Altruism in Handwriting: Do You Help Others at a Risk to Yourself?

Altruism in Handwriting: Do You Help Others at a Risk to Yourself? 1

Altruism in handwriting

Don’t sacrifice yourself too much, because if you sacrifice too much there’s nothing else you can give and nobody will care for you.”

Karl Lagerfeld, German fashion designer

Just imagine. One fine afternoon, a poor, hungry beggar comes to your place and asks for some food. As a good-hearted person, you provide him with some food from your kitchen. 

The beggar looks really pleased now. He gives a big smile, shows his gratitude, eats the food and departs.

You feel a sense of satisfaction as you have helped a person in need without expecting anything in return. A good example of altruistic behaviour.  

But what if the beggar makes it a habit and comes to your house every day along with his other beggar friends, forcing you to offer them all the food including that which you have cooked for yourself?  

In that case, you’d be overstretching yourself, right?

There’s no doubt that we should be altruistic. After all, altruism is all about promoting someone else’s welfare.

But too much of altruism is not good. This means you are sacrificing everything you have. You are trying hard to please everyone around you, sometimes even the cost of your own happiness. 

This kind of behaviour might eventually lead you to feel drained out, exhausted, even depressed because deep down, we all expect a certain kind of reciprocation of our good deeds. 

Altruism in handwriting

This is the writing sample of one of my clients. This person’s sincere regard for the well-being of others can be revealed through those fluid letter forms, such as the figure-eight ‘g’ and ‘f’ (highlighted in red).  

Altruism in handwriting

Altruism in handwriting

This script is very legible and easy to read which may suggest consideration and concern for others.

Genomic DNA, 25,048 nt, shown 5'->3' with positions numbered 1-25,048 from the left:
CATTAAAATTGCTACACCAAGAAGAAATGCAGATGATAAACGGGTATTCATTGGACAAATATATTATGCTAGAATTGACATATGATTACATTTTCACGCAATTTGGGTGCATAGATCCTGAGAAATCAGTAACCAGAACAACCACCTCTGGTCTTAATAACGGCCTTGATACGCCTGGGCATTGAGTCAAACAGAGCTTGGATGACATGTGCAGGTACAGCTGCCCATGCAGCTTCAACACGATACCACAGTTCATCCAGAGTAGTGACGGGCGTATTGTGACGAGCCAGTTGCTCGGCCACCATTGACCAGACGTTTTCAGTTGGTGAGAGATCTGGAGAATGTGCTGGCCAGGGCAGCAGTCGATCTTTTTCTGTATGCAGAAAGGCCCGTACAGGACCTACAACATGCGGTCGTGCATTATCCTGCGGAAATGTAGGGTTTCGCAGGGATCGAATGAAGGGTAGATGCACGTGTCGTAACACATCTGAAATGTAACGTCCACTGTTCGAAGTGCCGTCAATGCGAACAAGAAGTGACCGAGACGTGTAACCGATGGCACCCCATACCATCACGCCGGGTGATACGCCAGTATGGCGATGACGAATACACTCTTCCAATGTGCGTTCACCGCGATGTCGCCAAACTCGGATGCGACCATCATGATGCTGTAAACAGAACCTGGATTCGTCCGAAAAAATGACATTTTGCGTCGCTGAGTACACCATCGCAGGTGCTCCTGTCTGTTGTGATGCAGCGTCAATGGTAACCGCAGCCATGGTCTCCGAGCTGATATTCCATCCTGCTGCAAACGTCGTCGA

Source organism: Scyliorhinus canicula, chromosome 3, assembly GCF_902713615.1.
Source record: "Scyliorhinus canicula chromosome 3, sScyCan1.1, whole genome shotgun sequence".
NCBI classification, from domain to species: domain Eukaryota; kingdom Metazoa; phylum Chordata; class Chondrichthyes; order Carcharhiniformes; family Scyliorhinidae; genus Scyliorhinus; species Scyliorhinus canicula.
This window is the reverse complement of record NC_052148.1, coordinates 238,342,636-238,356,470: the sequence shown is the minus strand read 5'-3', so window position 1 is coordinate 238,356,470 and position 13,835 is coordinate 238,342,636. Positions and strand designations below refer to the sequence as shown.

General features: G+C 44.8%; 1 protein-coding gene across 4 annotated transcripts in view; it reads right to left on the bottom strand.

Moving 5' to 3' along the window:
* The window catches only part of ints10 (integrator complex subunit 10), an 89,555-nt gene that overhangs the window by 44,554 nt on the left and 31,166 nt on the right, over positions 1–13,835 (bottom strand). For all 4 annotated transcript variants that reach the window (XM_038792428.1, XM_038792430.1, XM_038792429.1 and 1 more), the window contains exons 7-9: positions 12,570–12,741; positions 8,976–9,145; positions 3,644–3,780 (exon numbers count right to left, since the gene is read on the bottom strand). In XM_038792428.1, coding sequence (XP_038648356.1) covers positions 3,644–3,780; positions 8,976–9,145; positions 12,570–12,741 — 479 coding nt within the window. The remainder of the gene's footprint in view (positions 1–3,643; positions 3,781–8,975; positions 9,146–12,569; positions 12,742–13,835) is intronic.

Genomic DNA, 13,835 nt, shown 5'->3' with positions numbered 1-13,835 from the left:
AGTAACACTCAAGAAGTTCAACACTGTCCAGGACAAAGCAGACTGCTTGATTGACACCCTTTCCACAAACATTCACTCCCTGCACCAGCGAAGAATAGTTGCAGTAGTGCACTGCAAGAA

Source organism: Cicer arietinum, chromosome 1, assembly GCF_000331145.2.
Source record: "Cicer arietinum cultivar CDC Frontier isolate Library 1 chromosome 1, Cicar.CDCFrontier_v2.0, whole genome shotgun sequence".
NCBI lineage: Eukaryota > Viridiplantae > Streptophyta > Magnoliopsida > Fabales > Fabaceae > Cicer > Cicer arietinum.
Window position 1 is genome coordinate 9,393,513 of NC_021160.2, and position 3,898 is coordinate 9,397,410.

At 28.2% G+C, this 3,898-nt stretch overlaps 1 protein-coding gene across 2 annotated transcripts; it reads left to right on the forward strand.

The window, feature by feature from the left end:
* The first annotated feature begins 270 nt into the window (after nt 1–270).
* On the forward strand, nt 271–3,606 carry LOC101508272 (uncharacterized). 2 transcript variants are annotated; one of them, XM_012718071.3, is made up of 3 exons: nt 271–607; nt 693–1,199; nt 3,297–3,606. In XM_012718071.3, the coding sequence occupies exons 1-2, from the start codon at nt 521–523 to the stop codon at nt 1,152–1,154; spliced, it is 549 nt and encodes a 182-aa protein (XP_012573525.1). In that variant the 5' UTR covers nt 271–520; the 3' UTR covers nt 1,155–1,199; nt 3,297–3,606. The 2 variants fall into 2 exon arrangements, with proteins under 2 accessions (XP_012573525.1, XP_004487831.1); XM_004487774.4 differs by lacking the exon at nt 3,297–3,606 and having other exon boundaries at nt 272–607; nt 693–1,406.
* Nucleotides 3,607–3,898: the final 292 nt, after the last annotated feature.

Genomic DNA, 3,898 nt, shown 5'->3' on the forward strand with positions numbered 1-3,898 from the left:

The rightward tilting and round-hand formation may signify that the writer is a generous person who has the keen desire to please others.  

In handwriting analysis, a very commonly used term is: “When you overdo, definitely the opposite is true.” 

Here is a loving and generous person who is helping out others “without expecting anything in return”. 

But these benevolent acts are not all that selfless in nature. There’s more to it than meets the eye.

Deep down, this writer is actually craving for love. He may be in search of personal solace and fulfilment through these charitable acts. 

It is possible that this sacrificing nature has been inculcated in his unconscious mind when he was a child. 

According to Greater Good Magazine, though some believe that humans are fundamentally self-interested, a recent research suggests otherwise: Studies have found that people’s first impulse is to cooperate rather than compete; that toddlers spontaneously help people in need out of a genuine concern for their welfare; and that even non-human primates display altruism.

Being a graphologist, I suggest to those having this personality trait is that there is nothing wrong in providing help to the needy people. But there’s definitely a problem when you start sacrificing your own happiness just to please others. 

Do not stop helping others, but start considering your own happiness, too. You won’t sound selfish.

Disclaimer: One element of handwriting may be analysed at a time, but always look at the entire handwriting sample before arriving at any conclusion.